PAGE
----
M’sian Doctor Shares How He Often Has To Sacrifice His Sahur Meal To Take Care Of His Patients

In the sacred month of Ramadan, the call of duty becomes an even greater challenge for frontliners, particularly those in the medical field.

Among them, Dr. Samsu Ambia Ismail, Head of the Emergency and Trauma Department at Teluk Intan Hospital in Perak, faces the daunting task of balancing patient care with personal religious obligations.

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For Dr. Samsu and his colleagues, observing sahur (pre-dawn meal) and iftar (breaking fast) often takes a backseat to attending to the urgent needs of patients. The unpredictable nature of medical emergencies means meal times are frequently interrupted or shortened.

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Dr samsu ambia ismail
Photo via Harian Metro

“It’s normal for us to not follow the timing of fasting and breaking fast due to the nature of our job. And sometimes it can be exhausting,” Dr. Samsu explained to Harian Metro.

‘I couldn’t eat anything due to the stench of blood’

Reflecting on his experiences over 28 years of service, Dr. Samsu recounted instances where his duty eclipsed personal needs. One such event was a gruesome assault case in Klang in 1996, where the overwhelming demands of treating victims left him unable to eat sahur.

“We received a report saying that five injured victims with their throat slits were on their way to the hospital. I couldn’t eat anything after that, as I felt nauseous due to the overwhelming stench of blood,” he said.

Near death experience during Ramadan shootout

General view of the front entrance of hospital kuala lumpur (hkl).
Photo via The Star

In 2000, during a police shootout at Kuala Lumpur Hospital, Dr. Samsu found himself caught in the chaos, momentarily forsaking his fast for safety.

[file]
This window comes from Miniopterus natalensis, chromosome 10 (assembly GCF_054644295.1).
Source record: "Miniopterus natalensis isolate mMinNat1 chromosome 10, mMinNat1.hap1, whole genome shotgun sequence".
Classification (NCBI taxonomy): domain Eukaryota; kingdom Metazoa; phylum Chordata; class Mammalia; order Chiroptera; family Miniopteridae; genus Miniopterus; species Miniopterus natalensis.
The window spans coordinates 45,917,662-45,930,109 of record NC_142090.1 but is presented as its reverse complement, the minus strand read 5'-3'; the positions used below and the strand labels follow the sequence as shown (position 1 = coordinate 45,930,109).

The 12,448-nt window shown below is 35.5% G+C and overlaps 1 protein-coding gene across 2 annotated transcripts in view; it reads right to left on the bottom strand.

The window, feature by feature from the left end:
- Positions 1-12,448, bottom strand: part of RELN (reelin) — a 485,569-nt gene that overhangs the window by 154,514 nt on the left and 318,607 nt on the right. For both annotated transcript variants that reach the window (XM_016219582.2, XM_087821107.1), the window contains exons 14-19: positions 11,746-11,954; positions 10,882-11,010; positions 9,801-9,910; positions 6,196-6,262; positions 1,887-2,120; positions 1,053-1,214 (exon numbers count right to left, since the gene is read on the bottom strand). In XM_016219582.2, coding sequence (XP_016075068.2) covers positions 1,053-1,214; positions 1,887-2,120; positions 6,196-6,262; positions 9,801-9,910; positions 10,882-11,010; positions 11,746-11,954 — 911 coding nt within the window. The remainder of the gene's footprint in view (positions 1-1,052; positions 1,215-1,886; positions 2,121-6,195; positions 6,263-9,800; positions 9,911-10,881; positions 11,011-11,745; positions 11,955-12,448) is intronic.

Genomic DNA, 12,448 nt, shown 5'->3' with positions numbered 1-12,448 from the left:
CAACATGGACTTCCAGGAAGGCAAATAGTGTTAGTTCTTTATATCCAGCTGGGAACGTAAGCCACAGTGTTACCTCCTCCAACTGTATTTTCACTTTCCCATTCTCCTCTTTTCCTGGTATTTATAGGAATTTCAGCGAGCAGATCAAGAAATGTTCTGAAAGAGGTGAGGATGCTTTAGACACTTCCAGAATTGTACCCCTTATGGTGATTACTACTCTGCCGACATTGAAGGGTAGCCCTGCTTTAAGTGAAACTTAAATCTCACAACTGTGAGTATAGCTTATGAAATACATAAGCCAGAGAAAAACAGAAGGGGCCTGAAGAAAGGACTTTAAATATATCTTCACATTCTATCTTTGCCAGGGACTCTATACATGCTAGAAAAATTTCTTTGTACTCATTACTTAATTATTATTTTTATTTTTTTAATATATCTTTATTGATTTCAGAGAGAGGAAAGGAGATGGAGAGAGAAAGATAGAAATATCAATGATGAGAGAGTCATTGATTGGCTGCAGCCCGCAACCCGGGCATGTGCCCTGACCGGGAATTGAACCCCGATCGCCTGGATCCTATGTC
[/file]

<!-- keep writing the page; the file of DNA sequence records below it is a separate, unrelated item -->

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“To save myself, I hid behind the desk, but I was relieved and grateful that the situation was under control after the patient fled. Due to that incident, I ended up breaking my fast late that day,” he said.

Similarly, a landslide tragedy in 2002 saw him sacrificing his sahur to attend to victims buried beneath the rubble.

‘I got called and rushed to the scene’

Dr. Samsu almost missed his pre-dawn meal (sahur) when he had to deal with a landslide that destroyed several homes, including the bungalow of former Chief of the Armed Forces and former Chairman of Affin Bank, General (Retired) Tan Sri Ismail Omar, in Taman Hillview, Hulu Klang, on Nov 20, 2002.

“I got the call and rushed to the scene to handle three deceased victims, and there were still others buried,” he recalled.

“In the chaos, I couldn’t have a proper sahur; I only managed to drink some water to to fulfil the basic requirement to fill my stomach,” added Dr. Samsu, who has been serving for 28 years.

Even with his busy schedule, Dr. Samsu never neglects any patient, especially during Ramadan. He shares his meals with those who are alone, showing compassion even in tough times.

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“When we see patients waiting, especially those without companions, we take our food from the hospital’s kitchen and give it to them.”

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